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The obvious thing is to think about what we could remove from our diet. But I took a completely opposite approach and began asking: What could we be adding to our diet that could boost the body’s defense system? In other words, can we eat to starve cancer? — William Li

William Li, a cancer researcher, discusses how anti-angiogenesis can help to treat cancer and other diseases. Cancer, as he describes, starts out as a harmless microscopic tumor and gets larger when they gain access to enough blood supply and nutrients. Without these, the cancer cells are not deadly. What anti-angiogenesis does is to help prevent blood vessels from reaching cancer cells and thus, the tumor simply can't grow.

He then goes on to discuss how eating natural foods such as fruits and vegatables can help to prevent cancer.

Watch the 20 minute talk by clicking on the picture above.

Source: TED.com

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Other than featuring stories from our students, faculty members and blog authors, we at upbeat also want to share interesting videos/talks with our readers. These videos and talks will of course, be medically related and are aimed at providing our readers with some "food for thought".

Today, we would like to share with you a talk from TED.com:

You can't make a recipe for something as complicated as surgery. Instead, you can make a recipe for how to have a team that's prepared for the unexpected. — Atul Gawande

In this 19 minute video clip, How Do We Heal Medicine? , Atul Gawande, a surgeon and public health journalist, discusses how doctors can improve their practice using a checklist for surgery. You might ask, why a checklist? Well, watch the video below to find out more!

You can learn more about him by reading his profile here.

Source: TED.com

Contributed by Kizher, Class of 2012

The countdown is finally over; I am officially Dr. Kizher Shajahan Mohamed Buhary! It has certainly been a long and painful yet rewarding journey for all of us in the class of 2012.   

Year 1

Contributed by Zhou Yi, Class of 2015

During the periods of spring-summer, the 2012 Project Karen team set off as planned on 27th April and headed towards Chiang Mai, Thailand. Sixteen of us, including thirteen Duke-NUS medical students and three doctors, felt very excited about this mission trip and were ambitious in achieving our planned goals.

Project KAREn collage


More Pics can be found on the Duke-NUS Education flickr page here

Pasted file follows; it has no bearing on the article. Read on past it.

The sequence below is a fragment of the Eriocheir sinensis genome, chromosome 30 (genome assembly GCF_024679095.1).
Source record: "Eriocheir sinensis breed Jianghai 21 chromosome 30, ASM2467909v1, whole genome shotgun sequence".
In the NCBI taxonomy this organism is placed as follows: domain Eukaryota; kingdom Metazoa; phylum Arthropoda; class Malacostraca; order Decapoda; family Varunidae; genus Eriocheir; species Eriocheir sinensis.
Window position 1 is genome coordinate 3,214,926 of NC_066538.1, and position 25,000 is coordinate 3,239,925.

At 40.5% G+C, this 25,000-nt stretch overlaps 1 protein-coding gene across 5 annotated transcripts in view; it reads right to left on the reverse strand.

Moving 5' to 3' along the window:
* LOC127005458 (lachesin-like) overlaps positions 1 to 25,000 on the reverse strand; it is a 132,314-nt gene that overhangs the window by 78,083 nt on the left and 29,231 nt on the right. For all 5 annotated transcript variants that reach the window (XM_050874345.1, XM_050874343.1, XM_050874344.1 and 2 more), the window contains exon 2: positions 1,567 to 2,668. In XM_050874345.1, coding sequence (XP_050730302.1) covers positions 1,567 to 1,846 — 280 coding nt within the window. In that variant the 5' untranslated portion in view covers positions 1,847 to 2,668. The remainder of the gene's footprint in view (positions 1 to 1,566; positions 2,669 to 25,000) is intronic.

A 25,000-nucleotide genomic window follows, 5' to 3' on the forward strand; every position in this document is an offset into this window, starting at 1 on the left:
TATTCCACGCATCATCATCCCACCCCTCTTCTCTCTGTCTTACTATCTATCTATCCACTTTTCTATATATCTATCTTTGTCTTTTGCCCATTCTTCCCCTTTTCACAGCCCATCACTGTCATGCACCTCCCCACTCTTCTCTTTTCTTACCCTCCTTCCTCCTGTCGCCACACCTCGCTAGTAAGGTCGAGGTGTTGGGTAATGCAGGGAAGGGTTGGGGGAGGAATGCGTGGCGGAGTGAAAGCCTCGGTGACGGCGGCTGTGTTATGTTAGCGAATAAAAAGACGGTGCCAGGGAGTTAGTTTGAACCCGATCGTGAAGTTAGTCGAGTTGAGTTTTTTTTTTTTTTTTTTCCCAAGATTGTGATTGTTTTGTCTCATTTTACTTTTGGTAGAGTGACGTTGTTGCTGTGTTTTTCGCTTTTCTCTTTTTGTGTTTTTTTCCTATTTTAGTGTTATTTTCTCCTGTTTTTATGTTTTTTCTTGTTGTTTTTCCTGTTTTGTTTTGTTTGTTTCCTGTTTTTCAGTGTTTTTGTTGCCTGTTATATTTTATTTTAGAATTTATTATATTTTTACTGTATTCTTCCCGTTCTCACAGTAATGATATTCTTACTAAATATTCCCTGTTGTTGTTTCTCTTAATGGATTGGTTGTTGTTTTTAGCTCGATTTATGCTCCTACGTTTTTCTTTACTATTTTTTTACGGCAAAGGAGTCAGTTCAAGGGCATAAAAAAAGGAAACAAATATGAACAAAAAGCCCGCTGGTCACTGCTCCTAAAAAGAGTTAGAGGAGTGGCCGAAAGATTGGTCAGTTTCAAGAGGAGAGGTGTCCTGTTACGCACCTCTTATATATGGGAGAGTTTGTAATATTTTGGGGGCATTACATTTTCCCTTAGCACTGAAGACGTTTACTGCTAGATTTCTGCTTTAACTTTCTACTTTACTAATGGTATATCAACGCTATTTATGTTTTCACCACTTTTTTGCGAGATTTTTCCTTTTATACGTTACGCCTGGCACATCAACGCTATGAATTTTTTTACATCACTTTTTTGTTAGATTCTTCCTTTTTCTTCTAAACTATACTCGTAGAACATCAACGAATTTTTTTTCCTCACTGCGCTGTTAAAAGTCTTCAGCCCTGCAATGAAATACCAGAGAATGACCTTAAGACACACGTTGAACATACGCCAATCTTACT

Once again, another group of enthusiastic students continue the tradition of Project KAREn by embarking on their journey to Huay Khao Lip, a Karen Hill Tribe village near Chiang Mai in northern Thailiand. Conceived by a group of devoted Duke-NUS seniors in 2010, the objectives of Project Karen are to give much needed help to this village and improve students' clinical skills by training as volunteer doctors.

World Autism Awareness Day

Contributed by Debra Quek and Anu Pandey, Class of 2015.


Ion Orchard in Singapore, all lit up in blue

In 2007, the United Nations General Assembly declared 2 April World Autism Awareness Day (WAAD). Events to commemorate this day are organized all around the world.

Last year, students of Benjamin Sheares College spearheaded the first celebration of WAAD in Singapore, bringing together various autism centres in Singapore to organize a one-day seminar for caregivers. The event was well received and even drew participants from outside Singapore! This year, we had the privilege of collaborating with 5 autism centres in Singapore, namely, Autism Association (Singapore), Autism Resource Centre (Singapore), Rainbow Centre, Shoulders Singapore and St. Andrew’s Autism Centre to organize this year’s activities for WAAD 2012.

Gurangad Singh Chandok

Contributed by Gurangad Singh Chandok, Class of 2015.


Having a Barbeque lunch with the team.

My time at Duke-NUS so far has been extremely rewarding and satisfying. I came to Duke-NUS unsure of how diverse our class would be. I was concerned about adjusting to Singapore and coping with the stress of an intense medical program. However, I was pleasantly surprised right from orientation. Our class is an excellent mix of people from different spheres of education and culture. It has been an absolute pleasure to be a part of Duke-NUS thus far.


Outing with my classmates after an exam.


Outing with my seniors at Clarke Quay.

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